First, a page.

This has been weighing heavily on my mind these past few weeks. Our community was rocked by a horrible tragedy last month. A toddler about Rosie’s age was left in a car for eight hours in the parking lot outside his father’s office. His father that evening pulled over in another parking lot nearby his office and was noticed by witnesses hysterically giving his son CPR in vain on the pavement. The baby boy was dead, and probably had been for several hours.
The night that this horror was splashed all over the news, I couldn’t sleep. Visions of Rosie dying in a hot car tortured me every time I closed my eyes. My initial reaction was wondering frantically if I was capable of such a thing. I don’t get very much sleep at night (cough, Wren), and for that reason I am really hazy during the day. I sometimes feel like I am barely functioning if Wren has had a particularly bad night. Three helpless beings are completely dependent upon me and only me all day long for their well being and survival. The weight of this responsibility makes me panic if I ever think about it for too long. What if I get distracted for a few minutes with the other two and one falls in a pool? What if one of them gets ahold of some of my grandmother’s blood pressure medication and eats it? What if the swing set that they are on is too old and collapses? What if I absentmindedly forget to buckle one in or don’t buckle them in correctly and we are involved in a car accident? The list is endless and for each terrible accident I would hold myself completely accountable. This is the weighty responsibility of motherhood.
The police in the particular tragedy I mentioned are investigating the incident to ascertain whether it was a horrible accident or murder. I find this incomprehensible because I cannot believe that anyone would subject their child to this horrible death intentionally. There have been several incidents of people intentionally leaving children in cars because they thought the weather wasn’t hot enough, or there was shade, or the windows were cracked. It does not take long for children to suffer from hyperthermia! It doesn’t matter if the windows are cracked, or if it is shady, or if the temperature is only in the 60’s outside! (Fahrenheit, for everyone who is not American. I know, we have unnecessary confusing units of measurement). Those people should be prosecuted, because that kind of ignorance is no excuse. But the question is, can otherwise good parents commit this heinous act unintentionally?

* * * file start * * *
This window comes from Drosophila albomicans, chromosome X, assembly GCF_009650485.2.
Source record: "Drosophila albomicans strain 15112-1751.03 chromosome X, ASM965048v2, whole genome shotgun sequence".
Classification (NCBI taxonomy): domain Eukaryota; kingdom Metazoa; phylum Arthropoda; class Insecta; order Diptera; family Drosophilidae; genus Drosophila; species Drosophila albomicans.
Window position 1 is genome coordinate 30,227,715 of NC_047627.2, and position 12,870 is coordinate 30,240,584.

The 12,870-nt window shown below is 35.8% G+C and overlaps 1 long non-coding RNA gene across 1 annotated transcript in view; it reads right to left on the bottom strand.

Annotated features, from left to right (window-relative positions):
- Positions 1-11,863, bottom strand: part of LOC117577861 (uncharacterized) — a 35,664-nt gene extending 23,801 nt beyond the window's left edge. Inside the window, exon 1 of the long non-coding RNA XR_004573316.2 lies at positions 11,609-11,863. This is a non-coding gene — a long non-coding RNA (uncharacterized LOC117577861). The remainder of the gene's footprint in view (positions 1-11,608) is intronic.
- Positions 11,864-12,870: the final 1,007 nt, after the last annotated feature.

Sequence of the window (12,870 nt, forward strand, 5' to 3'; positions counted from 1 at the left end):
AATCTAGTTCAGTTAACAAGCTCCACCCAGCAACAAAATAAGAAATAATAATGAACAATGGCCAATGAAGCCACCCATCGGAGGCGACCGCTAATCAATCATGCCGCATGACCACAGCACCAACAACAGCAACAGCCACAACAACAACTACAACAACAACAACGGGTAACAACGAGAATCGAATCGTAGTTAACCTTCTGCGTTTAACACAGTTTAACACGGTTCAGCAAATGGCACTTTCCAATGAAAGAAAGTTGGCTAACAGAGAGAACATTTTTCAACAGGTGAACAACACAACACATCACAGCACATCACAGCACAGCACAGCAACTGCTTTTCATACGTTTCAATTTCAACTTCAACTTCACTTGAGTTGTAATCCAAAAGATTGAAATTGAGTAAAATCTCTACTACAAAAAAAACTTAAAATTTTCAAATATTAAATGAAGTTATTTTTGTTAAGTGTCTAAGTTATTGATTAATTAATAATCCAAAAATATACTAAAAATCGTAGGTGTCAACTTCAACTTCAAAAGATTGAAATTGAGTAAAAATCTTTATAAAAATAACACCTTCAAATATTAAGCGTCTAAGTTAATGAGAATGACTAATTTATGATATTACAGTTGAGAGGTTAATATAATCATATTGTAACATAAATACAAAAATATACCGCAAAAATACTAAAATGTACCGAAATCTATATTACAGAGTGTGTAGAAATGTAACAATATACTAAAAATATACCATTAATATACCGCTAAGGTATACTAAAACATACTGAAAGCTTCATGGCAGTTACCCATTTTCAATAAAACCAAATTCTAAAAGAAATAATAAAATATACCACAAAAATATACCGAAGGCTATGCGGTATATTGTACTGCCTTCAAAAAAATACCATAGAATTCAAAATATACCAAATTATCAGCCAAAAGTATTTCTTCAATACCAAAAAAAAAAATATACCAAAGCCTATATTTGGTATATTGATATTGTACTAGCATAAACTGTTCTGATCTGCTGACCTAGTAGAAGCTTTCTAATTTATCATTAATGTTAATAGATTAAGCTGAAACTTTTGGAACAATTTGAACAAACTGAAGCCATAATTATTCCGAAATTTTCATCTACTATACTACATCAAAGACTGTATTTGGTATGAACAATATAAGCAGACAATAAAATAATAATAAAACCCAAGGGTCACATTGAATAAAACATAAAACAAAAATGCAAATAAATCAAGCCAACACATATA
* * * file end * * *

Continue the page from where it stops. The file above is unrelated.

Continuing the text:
When I have discussed this with people, I couldn’t help but notice a pattern. People without children or with grown children would firmly respond that they could never leave a child in a hot car and that this man is a monster, whether he did this intentionally or not. People with young children, however, can’t help but wonder if this could happen to anybody.
It certainly is in the forefront of my mind this summer. Today, I practically tackled some poor man in the grocery store parking lot so that I could use his cart and not have Wren sit in the car for more than a few seconds. Let us honor that poor boy’s memory by reminding everyone with little ones every summer to double check their cars before leaving them. You should never be too busy to remember the most important things in your life.